100 Fantasy Football Tips in 100 Days, Day 15: Think in a probabilistic way.
This “100 Fantasy Football Tips in 100 Days” series is going to end up as “100 Fantasy Football Tips in, Like, 106 Days or Something” because I keep missing posts. I actually remembered yesterday and then decided to watch “Orange Is the New Black” instead. But here I am, ready for Day 18 masquerading as Day 15.
Today’s tip is to think in a probabilistic way, as I alluded to in my rotoViz article “Aaron Rodgers, Value-Based Drafting, and Why I’m High on the Top QBs…or Maybe Just High.”
When I was writing the content for my new fantasy football books this year, I really started moving away from thinking about a player’s value in terms of a comparison of his projected points to his draft slot. One reason for that is because player projections are inherently fragile—very susceptible to small alterations. If you need to project a running back within 10 yards of his actual output to have him accurately ranked, for example, you’re going to be in trouble. For the record, I’m not against creating projections because I think there are other uses, but I don’t think you should blindly use them to rank players.
Another reason I’ve moved away from value-based drafting is because I’m thinking about a player’s value more in terms of what he can offer me in regards to his range of potential outcomes. Frank mentioned a couple weeks ago that Aaron Rodgers is probably the safest quarterback in the league because he’s not dependent on any of his receivers for production; he could legitimately lose any one of them and probably be in a spot not much worse than before.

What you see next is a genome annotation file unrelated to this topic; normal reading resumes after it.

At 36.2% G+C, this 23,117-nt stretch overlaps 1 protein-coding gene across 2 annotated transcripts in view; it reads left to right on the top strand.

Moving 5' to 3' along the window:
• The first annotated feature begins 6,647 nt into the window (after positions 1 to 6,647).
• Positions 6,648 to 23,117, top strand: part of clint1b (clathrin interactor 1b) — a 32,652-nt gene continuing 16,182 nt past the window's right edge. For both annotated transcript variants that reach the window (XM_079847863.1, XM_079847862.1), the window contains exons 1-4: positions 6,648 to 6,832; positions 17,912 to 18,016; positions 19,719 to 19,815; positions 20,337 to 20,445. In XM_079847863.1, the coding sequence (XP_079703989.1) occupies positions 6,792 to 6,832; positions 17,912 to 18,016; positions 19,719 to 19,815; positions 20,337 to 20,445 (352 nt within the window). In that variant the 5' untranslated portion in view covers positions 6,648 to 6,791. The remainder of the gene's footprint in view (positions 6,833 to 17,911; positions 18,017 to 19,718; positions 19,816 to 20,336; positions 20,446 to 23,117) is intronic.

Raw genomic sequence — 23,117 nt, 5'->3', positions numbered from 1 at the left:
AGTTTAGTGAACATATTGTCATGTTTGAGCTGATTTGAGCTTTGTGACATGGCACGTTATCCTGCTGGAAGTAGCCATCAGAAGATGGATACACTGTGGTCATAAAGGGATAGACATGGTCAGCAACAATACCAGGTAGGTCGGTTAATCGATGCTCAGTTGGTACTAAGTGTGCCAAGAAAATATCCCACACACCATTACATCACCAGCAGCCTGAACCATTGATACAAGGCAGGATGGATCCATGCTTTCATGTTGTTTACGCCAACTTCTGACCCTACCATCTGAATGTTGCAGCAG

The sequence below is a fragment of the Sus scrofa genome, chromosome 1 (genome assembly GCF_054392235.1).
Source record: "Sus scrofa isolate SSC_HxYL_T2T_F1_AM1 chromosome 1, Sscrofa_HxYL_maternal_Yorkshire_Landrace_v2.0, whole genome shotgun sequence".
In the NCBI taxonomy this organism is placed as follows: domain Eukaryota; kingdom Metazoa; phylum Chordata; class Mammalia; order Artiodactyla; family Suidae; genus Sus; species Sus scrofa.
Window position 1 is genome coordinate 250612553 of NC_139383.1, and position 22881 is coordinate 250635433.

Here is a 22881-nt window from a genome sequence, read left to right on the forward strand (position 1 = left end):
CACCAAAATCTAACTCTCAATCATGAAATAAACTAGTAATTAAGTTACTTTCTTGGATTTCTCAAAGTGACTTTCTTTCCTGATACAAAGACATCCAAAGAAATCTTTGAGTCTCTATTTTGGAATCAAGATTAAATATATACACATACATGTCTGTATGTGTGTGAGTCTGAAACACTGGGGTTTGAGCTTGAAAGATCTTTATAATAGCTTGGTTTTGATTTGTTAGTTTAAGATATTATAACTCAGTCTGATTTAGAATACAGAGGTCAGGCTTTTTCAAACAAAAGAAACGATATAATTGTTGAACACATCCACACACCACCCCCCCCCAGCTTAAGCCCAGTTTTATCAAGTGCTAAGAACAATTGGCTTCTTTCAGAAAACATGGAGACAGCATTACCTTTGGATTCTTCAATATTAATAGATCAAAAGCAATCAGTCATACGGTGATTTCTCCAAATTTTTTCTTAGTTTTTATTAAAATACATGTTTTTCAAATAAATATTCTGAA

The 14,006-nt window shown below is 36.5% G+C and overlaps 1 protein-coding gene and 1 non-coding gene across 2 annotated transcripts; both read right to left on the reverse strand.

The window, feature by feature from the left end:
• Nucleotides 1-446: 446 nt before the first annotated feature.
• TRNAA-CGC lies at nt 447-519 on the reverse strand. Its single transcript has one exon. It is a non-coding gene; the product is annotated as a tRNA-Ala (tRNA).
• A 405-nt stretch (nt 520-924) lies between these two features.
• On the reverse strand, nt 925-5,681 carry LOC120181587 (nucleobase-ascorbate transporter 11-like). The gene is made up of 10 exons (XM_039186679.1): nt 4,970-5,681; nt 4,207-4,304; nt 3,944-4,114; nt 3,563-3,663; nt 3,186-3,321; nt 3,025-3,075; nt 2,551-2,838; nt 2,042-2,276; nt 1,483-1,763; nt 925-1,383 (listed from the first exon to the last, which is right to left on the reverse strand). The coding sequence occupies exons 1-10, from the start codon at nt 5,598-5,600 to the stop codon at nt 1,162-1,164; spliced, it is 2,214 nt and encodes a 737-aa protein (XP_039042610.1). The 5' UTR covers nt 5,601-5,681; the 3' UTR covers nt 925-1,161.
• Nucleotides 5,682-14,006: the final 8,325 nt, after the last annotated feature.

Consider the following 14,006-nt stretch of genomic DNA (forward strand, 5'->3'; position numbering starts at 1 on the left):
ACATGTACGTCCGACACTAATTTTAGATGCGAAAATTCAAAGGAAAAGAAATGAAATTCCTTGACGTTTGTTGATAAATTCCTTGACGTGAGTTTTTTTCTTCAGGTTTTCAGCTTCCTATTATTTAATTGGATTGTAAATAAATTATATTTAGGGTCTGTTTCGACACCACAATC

The way I’m thinking about player value is more probabilistic than ever before, and I’m implementing a Taleb-inspired barbell approach to drafting in which I’m generally seeking extremes in players. One extreme is that I’m looking to target either rookies (or second-year players who underperformed) or aging players at any spot other than running back. The reason is that I think the middle area—players in their prime—see their draft stock artificially inflated. Everyone wants those guys, and while they’re optimal in a vacuum, they probably aren’t in real life because there’s a price to pay. I think I can find value on certain young players who are underpriced due to an inefficient draft market and some older players—guys like Andre Johnson—who still have enough meat left on the bone to give me a nice return.
Another barbell-themed approach is to pursue pure safety or pure upside in picks, as opposed to a more risk-balanced approach. It’s like putting some of your money into an ultra-conservative investment and then going super-risky with a smaller portion, as opposed to dumping all of your cash into a moderately risky investment with only moderate upside to accompany it.
Head to rotoViz for the full article.